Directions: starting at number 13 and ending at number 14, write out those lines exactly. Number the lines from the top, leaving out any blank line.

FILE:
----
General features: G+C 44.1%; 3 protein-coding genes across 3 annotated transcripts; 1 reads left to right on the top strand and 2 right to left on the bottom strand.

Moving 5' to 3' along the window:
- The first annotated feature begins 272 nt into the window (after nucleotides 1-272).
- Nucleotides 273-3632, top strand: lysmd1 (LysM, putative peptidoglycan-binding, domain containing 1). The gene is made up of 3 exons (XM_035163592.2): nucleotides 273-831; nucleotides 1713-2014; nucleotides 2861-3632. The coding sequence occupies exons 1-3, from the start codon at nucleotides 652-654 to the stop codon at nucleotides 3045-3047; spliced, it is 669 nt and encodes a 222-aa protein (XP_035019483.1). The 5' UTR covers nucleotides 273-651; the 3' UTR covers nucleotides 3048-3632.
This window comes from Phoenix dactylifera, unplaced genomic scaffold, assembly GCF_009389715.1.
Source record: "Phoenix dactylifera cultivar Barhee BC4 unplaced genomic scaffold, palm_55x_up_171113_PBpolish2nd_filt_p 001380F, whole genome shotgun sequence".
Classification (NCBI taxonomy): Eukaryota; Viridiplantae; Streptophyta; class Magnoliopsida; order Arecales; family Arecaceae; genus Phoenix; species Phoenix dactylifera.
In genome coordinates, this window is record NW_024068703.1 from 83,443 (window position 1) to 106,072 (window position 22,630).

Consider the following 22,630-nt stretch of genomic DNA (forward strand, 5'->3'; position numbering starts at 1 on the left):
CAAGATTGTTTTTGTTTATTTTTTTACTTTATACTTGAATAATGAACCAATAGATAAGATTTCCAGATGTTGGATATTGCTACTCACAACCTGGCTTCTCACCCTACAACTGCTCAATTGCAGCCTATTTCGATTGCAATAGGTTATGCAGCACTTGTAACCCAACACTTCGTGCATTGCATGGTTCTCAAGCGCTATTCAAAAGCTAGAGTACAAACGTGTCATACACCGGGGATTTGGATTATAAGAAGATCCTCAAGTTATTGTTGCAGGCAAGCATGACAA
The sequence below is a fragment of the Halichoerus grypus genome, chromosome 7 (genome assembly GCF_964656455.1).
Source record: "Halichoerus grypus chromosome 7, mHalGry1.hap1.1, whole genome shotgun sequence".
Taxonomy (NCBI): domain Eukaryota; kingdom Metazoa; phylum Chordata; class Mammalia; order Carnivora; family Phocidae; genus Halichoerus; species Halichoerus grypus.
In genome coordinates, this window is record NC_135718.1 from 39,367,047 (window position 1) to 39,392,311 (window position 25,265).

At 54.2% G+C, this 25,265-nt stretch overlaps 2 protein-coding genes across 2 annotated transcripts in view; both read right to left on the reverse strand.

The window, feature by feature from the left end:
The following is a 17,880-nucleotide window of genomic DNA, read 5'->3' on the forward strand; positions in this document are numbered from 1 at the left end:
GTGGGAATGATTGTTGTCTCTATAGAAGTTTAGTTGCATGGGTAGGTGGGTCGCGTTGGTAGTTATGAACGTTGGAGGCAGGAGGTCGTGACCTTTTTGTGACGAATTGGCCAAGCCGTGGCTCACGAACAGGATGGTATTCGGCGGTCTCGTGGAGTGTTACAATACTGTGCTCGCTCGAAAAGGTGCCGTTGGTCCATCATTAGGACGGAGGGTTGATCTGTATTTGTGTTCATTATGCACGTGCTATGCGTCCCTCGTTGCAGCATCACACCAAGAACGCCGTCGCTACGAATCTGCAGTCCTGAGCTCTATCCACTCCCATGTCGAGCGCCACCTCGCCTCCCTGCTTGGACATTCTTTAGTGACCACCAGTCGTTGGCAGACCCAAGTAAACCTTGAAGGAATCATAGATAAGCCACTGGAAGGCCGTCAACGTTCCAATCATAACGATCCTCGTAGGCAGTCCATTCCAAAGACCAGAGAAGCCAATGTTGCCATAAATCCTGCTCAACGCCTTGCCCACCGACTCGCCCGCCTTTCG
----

Taxonomy (NCBI): domain Eukaryota; kingdom Metazoa; phylum Chordata; class Mammalia; order Carnivora; family Phocidae; genus Halichoerus; species Halichoerus grypus.
In genome coordinates, this window is record NC_135718.1 from 39,367,047 (window position 1) to 39,392,311 (window position 25,265).